Our next pick for The WD Book Club is Trust Excercise by American author and pulitzer and PEN award finalist Susan Choi, well known for her previous novels My Education, American Woman, A Person of Interest, and The Foreign Student.
In an American suburb in the early 1980s, students at a highly competitive performing arts high school struggle and thrive in a rarified bubble, ambitiously pursuing music, movement, Shakespeare, and, particularly, their acting classes. When within this striving ‘Brotherhood of the Arts,’ two freshmen, David and Sarah, fall headlong into love, their passion does not go unnoticed–or untoyed with–by anyone, especially not by their charismatic acting teacher, Mr. Kingsley. The outside world of family life and economic status, of academic pressure and of their future adult lives, fails to penetrate this school’s walls–until it does, in a … spiral of events that catapults the action forward in time and flips the premise upside-down.
The outside world of family life and economic status, of academic pressure and of their future adult lives, fails to penetrate this school’s walls–until it does, in a shocking spiral of events that catapults the action forward in time and flips the premise upside-down. What the reader believes to have happened to David and Sarah and their friends is not entirely true–though it’s not false, either. It takes until the book’s stunning coda for the final piece of the puzzle to fall into place–revealing truths that will resonate long after the final sentence.
As captivating and tender as it is surprising, Susan Choi’s Trust Exercise will incite heated conversations about fiction and truth, and about friendships and loyalties, and will leave readers with wiser understandings of the true capacities of adolescents and of the powers and responsibilities of adults.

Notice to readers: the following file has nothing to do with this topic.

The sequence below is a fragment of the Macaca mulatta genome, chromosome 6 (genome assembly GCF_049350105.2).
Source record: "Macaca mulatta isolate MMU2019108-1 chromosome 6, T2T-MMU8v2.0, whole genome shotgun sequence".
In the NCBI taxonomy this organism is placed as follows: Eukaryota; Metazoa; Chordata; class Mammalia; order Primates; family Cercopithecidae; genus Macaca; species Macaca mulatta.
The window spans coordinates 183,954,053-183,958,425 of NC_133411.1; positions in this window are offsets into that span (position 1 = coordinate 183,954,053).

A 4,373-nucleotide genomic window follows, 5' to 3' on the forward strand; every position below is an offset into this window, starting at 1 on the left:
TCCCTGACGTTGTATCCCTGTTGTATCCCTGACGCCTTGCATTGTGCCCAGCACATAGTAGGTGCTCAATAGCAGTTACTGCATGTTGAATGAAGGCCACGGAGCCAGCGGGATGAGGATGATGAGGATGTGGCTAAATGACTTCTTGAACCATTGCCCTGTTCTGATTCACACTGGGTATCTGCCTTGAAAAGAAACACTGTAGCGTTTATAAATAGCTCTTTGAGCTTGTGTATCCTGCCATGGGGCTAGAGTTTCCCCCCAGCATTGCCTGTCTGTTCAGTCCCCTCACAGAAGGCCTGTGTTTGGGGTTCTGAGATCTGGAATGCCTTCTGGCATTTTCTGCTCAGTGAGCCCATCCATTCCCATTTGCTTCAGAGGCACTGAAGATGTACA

“Compulsively readable and formally brilliant: this is basically a literary unicorn.” –Lit Hub
“Choi’s voice blends an adolescent’s awe with an adult’s irony. It’s a letter-perfect satire of the special strain of egotism and obsession that can fester in academic settings. (…) [Choi is] a master of emotional pacing: the sudden revelation, the unexpected attack. (…) How cunningly this novel considers the way teenage sexuality is experienced, manipulated, and remembered. (…) The result is a dramatic exploration of the distorting forces of memory, envy, and art. (…) You won’t be disappointed.” –NPR
As always, Book Club members (meaning you just show up) will enjoy a 10% discount on the next book club title and on every item they’ll ask for at the bar during the Book Club meeting.
Let’s meet up and talk Literature.